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Running program helps girls build self-esteem

Back Row L-R: Coach Leigh Ann Huller, Alexis Strausbaugh, Sydney Brzezinski, Cassie Wallington, Bobbie Gooch, Jillian Senger, Coach Amy Watson, Melissa Smith, Lindsey Mullen, Coach Kristina Schefke, Marlena Komatz and Coach Stephanie Huss. Second Row L-R: Abigail Knop, Alexis Yeomans, Kenna Wagner, Brenna Maurer, Emilia Bauer, Hope Watson, Grace Vogler, Megan Armbruster, and Tate Hamilton. Front Row L-R: Faith Knop, Alyssa Schefke, Emma DiMalanta, Kerstin Hufstedler, Paige Hodder and Sofia Hessler. Not pictured: Abygal Barnewold, Payton Forbes, Katy Holloway, Danielle Kemp, Madison McClear and Katelyn Whitlach. Photo by C.J. Carnacchio. (click for larger version)
June 23, 2010 - They run to build self-respect. They run to practice healthy living. But mostly, they run for the pure enjoyment of it.

"It's really fun," said Alyssa Schefke, a third-grader at Oxford Elementary School. "You're learning about things and when you run, it's like a reward."

Schefke, along with 28 other girls from Oxford and Clear Lake elementaries, is part of the Girls on the Run program started by OES Principal Jeff Brown in mid-April.

Girls on the Run is a national program for girls ages 8-13 that combines training for a 5-kilometer (3.1-mile) running event with valuable lessons about self-esteem, body image, female issues, teamwork, bullying and peer pressure.

The goal is to prevent girls from eventually engaging in at-risk activities such as substance/alcohol abuse, eating disorders, sexual activity, a sedentary lifestyle, depression, suicide attempts and confrontations with the juvenile justice system.

"I think the kid-impression of this has been incredibly positive," Brown said. "Most of the girls stuck with it. I think that's a really good sign when a program's going well – that kids are completing the whole thing."

For the past two months, the girls met twice a week for 1½-hour training sessions in which they spent the first half learning a lesson in character education and the second half doing laps around the track behind OES.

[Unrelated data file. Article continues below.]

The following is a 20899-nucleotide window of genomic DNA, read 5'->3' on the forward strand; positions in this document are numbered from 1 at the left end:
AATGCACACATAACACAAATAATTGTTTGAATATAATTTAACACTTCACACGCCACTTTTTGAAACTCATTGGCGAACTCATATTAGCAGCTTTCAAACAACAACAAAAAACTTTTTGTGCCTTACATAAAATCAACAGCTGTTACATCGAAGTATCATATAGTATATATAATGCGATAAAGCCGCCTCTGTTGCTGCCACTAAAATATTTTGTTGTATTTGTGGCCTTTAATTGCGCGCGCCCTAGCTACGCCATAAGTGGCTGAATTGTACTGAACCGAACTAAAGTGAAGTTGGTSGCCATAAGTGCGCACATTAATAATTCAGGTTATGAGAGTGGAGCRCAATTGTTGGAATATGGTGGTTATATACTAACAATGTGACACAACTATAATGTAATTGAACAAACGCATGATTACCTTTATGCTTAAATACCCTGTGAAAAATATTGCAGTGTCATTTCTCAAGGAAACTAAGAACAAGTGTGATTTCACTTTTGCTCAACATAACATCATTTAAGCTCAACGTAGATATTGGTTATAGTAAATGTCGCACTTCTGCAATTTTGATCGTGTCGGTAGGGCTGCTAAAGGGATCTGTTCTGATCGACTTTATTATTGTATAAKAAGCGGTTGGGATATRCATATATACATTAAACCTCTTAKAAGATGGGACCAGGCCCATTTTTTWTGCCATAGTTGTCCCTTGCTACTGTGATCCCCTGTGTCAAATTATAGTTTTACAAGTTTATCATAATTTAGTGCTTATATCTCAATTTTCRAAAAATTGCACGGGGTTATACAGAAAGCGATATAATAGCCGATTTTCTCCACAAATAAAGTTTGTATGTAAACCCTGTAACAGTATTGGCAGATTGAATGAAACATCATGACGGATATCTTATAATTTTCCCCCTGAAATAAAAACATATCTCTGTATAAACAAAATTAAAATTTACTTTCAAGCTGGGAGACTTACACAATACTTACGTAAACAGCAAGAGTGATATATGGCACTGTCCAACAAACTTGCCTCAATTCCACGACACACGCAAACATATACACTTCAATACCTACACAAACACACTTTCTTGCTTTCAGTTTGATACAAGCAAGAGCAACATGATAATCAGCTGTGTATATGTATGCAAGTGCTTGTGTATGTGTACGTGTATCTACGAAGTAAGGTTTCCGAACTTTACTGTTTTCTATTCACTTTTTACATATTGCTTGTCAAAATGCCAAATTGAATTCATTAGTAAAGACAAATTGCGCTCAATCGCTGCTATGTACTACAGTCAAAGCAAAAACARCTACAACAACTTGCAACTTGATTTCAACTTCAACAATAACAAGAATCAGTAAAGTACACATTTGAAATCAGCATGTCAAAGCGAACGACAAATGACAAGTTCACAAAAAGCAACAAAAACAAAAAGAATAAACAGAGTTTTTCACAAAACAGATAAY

"They like it. They like it a lot," said Coach Amy Watson, a parent volunteer who helps oversee the program. "Some girls were having a hard time running at first, but they really enjoy themselves now. We do different games to make it more fun, instead of just running laps."

"I like running and learning about other things, like safety," said OES fourth-grader Hope Watson. "We get to make new friends, too."

"It teaches you how not to be lazy and to be active and get exercise," said Megan Armbruster, a third-grader at OES.

The goal was for each girl to be able to complete a 5k run that took place in Plymouth on Sunday, June 20.

"The 5k was awesome," Watson said. "I am so proud of all the girls. They all finished and did an amazing job. We had about 20 girls participate out of the 29 because of vacations and previous commitments. I am already looking forward to next year!"

Watson is hopeful the program will catch on and spread throughout the district.

"We're trying to get some of the other elementary schools in Oxford to start up (programs) next year," Watson said. "We're trying to get the word out."

Brown noted this is the first time they've done a program that includes both Oxford and Clear Lake elementaries. "Our hope is to be able to do some more of those share-type opportunities for kids," he said.

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CJ Carnacchio is editor for The Oxford Leader. He lives in the Village of Oxford with his wife Connie and daughter Larissa. When he's not busy working on the newspaper, he enjoys cigars/pipes, Martinis/Scotch, hunting and fishing.
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